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Merridith Frediani confesses to putting extra pressure on herself to make sure her Lenten observance is "good enough."

Oh, somewhere in that favored land the sun is shining bright 
The band is playing somewhere and somewhere hearts are light. 
(Ernest Lawrence Thayer, "Casey at the Bat")


It was a Casey-at-the-Bat moody Monday. Had it been a few degrees colder it would have been a snow day, but alas it was an all day rain of Biblical proportions instead. My daughter, at college in the South, sent me pictures of blossoming cherry trees and, while I appreciate this beauty, I am sadder for me that it’s still several months from now until we see that happy sight than glad for my daughter who doesn’t have to wear a winter coat anymore. I’m bundled up like the little brother in A Christmas Story.  

Here in the upper Midwest, we are still in the winter slog with miles to go. I admire those hearty people in Alaska who handle way worse. Me, it’s harder and harder to crawl out of bed to pray each morning, not because I don’t desire to be with the Lord but because my bed is uncommonly warm and comfortable. I’m dreaming of dahlias and the day when the box of turd-like tubers arrives and I can stick them in the ground where God works his wonders and creates beautiful flowers. I recently discovered ranunculus and I’m toying with that challenge for this spring. There is hope.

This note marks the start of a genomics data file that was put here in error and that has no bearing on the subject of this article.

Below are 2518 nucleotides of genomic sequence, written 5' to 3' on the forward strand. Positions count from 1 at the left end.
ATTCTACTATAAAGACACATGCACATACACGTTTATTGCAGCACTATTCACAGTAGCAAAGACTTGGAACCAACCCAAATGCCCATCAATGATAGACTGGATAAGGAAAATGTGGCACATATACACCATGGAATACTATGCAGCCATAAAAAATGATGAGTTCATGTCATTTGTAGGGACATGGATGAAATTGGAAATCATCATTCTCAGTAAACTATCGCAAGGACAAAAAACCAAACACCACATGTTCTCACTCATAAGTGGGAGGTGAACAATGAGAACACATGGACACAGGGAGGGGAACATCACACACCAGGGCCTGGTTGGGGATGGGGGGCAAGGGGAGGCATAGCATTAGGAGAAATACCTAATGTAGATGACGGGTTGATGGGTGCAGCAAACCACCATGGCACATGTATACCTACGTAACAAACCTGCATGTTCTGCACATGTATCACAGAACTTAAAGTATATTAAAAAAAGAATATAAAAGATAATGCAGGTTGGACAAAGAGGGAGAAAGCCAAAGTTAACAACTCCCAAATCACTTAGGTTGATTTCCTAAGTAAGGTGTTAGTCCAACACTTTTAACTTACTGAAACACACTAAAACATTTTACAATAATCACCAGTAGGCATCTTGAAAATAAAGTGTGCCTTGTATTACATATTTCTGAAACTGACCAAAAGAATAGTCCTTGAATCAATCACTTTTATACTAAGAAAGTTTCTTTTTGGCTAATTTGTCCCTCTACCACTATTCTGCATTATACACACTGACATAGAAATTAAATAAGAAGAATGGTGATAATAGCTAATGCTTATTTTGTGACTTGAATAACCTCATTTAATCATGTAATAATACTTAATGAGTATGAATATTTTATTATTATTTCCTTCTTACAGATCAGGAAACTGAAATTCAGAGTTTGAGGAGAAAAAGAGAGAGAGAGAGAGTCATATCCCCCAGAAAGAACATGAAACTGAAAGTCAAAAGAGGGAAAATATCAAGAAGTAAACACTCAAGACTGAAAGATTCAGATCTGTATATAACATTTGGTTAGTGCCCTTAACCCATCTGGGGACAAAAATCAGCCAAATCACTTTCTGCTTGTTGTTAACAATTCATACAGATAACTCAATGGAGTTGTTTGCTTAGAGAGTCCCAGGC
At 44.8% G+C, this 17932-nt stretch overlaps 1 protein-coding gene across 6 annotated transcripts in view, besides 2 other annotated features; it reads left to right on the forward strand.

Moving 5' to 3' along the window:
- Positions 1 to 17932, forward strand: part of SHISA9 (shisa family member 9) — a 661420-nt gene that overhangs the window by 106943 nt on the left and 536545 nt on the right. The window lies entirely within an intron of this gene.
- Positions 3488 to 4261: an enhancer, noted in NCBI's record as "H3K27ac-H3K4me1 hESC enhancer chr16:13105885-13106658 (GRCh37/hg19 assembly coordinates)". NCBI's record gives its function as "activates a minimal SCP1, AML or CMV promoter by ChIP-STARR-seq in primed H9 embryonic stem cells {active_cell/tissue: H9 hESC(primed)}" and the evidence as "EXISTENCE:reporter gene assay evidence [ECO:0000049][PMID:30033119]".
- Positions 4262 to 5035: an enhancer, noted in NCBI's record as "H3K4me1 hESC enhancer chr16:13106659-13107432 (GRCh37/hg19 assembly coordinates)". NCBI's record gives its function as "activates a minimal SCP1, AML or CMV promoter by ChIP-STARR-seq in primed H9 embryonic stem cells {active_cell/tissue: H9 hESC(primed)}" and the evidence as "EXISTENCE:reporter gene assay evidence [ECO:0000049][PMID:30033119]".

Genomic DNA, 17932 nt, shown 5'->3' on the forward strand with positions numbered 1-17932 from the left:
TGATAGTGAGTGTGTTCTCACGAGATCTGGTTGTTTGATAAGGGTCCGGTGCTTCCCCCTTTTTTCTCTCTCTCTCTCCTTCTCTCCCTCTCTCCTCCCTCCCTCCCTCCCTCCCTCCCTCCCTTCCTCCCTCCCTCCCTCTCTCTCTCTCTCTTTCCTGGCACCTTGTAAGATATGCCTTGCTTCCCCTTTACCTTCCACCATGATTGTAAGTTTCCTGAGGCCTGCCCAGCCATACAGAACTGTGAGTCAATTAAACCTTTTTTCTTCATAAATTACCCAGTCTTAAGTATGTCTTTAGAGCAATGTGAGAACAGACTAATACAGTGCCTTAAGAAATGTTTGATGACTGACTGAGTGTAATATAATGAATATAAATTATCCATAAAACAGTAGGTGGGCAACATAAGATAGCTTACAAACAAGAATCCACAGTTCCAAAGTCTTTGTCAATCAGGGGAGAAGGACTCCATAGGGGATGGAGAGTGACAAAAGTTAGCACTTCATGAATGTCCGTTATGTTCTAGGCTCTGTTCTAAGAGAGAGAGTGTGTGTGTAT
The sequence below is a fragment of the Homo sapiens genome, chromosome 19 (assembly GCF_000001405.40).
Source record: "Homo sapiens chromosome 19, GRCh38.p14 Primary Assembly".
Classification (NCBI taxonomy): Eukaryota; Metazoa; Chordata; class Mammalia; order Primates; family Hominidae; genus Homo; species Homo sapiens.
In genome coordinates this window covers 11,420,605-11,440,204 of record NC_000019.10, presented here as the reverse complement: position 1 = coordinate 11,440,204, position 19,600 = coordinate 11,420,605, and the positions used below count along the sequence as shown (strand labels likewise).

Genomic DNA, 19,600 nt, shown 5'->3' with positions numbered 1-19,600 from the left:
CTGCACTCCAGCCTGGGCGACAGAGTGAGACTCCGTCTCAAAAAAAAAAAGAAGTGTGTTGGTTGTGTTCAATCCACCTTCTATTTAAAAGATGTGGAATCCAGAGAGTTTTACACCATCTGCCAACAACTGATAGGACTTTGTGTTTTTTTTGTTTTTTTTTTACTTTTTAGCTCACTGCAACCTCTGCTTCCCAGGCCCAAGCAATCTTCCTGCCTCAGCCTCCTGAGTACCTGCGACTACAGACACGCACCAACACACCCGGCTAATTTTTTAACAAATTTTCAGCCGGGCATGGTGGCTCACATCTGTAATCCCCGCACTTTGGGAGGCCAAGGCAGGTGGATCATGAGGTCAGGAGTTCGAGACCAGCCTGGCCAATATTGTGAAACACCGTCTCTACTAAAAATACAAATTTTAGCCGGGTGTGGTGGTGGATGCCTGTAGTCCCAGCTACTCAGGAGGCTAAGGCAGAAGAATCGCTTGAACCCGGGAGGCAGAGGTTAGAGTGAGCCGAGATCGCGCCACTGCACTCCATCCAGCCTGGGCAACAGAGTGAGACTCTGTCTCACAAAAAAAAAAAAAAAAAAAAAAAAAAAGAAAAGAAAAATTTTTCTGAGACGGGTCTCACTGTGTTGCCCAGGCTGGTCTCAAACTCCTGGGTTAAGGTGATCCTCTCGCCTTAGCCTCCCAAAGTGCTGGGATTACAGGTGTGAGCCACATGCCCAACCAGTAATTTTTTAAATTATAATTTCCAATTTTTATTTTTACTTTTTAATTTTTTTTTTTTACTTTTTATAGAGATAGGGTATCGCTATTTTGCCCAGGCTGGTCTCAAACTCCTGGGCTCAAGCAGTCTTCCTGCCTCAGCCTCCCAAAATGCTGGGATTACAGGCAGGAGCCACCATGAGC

There is always hope. The sun, while not a frequent sight, is higher in the sky and the days are getting longer. Lent is aptly timed at least for those of us for whom a snowstorm in March is not unlikely. We enter the spiritual desert while we still languish in the winter desert and when we exit with the resurrection of Jesus, if it’s not spring, it will be soon.  

This year for Lent I’m adding extra prayer time to my weekly routine but already I wonder if it’s enough. This is when having Catholic friends is hard because everyone is doing something worthy, and I sometimes wonder if what I’m doing is enough. I’m fearful that I’ll enter into more prayer only to not feel the feelings I feel I should feel. I put too much pressure on myself to make it a “good Lent,” but what does that even mean?  

The things that make it “good” are different for each of us and it’s important to remember that just as each of us has an individual, personal relationship with Jesus, how we live the Lenten desert is different and individual as well.   

This is what I need to surrender to Jesus. I need to believe that what I’m doing is good and the fact that I’m trying to love him more and put him more at the center of my life is sufficient. I very well may not feel the feelings but it’s not about feelings. Feelings shouldn’t be the gauge by how I measure a “good Lent.” I know that I am imperfect, but I also know that Jesus is alongside me this Lent and the fact that I am making an effort out of love for him is valuable.  


Click to tweet:
Feelings shouldn’t be the gauge by how I measure a “good Lent.” #CatholicMom

We can’t know if it’s a good Lent or not because often what we do now influences the future more than the present. I like to think I’m like the lilac bush outside my front door. I noticed tiny buds on the branches yesterday. In a couple months those will bloom into fragrant purple flowers. With God’s grace I am building buds from my work in this desert and in the future something lovely will result.  



Copyright 2023 Merridith Frediani
Images: Canva
"Casey at the Bat" is in the Public Domain